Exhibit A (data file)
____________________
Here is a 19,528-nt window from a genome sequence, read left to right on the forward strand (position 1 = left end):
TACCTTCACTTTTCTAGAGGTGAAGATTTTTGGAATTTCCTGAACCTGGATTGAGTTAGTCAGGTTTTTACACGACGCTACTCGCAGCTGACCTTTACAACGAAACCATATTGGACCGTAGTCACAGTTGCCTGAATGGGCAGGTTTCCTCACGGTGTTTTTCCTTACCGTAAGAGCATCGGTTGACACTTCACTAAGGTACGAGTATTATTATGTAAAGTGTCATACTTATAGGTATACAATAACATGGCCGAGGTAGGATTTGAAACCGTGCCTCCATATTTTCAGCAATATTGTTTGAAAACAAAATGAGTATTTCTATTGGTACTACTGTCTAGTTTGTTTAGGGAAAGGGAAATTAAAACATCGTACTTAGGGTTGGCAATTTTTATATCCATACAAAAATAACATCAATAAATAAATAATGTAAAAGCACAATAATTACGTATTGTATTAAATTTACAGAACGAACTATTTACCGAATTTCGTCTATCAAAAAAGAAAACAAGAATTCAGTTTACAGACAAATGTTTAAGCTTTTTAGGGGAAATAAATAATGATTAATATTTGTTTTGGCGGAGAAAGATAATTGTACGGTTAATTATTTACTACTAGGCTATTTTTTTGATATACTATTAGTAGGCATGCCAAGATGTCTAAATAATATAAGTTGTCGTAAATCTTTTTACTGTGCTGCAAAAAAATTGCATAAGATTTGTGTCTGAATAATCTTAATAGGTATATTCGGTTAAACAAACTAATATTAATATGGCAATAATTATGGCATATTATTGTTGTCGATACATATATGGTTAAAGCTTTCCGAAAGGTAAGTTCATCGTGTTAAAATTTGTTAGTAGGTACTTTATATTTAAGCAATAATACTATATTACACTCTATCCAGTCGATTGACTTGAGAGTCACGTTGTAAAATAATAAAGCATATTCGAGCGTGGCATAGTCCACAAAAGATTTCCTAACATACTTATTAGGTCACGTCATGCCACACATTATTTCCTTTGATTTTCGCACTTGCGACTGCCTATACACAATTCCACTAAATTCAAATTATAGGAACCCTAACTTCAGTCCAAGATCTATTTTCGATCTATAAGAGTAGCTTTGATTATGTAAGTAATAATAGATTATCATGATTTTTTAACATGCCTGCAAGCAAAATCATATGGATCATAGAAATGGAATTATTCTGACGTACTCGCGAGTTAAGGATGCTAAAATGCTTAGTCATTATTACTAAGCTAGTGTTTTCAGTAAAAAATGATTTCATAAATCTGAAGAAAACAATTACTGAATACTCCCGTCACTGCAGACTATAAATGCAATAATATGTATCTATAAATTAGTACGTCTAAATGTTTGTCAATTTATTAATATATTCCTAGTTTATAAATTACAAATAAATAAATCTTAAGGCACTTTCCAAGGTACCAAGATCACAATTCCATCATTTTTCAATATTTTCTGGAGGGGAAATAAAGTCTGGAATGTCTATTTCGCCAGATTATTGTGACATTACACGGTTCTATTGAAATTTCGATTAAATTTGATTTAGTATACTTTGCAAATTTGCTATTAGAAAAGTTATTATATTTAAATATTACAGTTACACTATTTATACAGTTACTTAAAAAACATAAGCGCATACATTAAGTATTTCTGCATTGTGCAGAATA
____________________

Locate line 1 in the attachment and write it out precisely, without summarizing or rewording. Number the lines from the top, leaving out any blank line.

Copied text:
Here is a 19,528-nt window from a genome sequence, read left to right on the forward strand (position 1 = left end):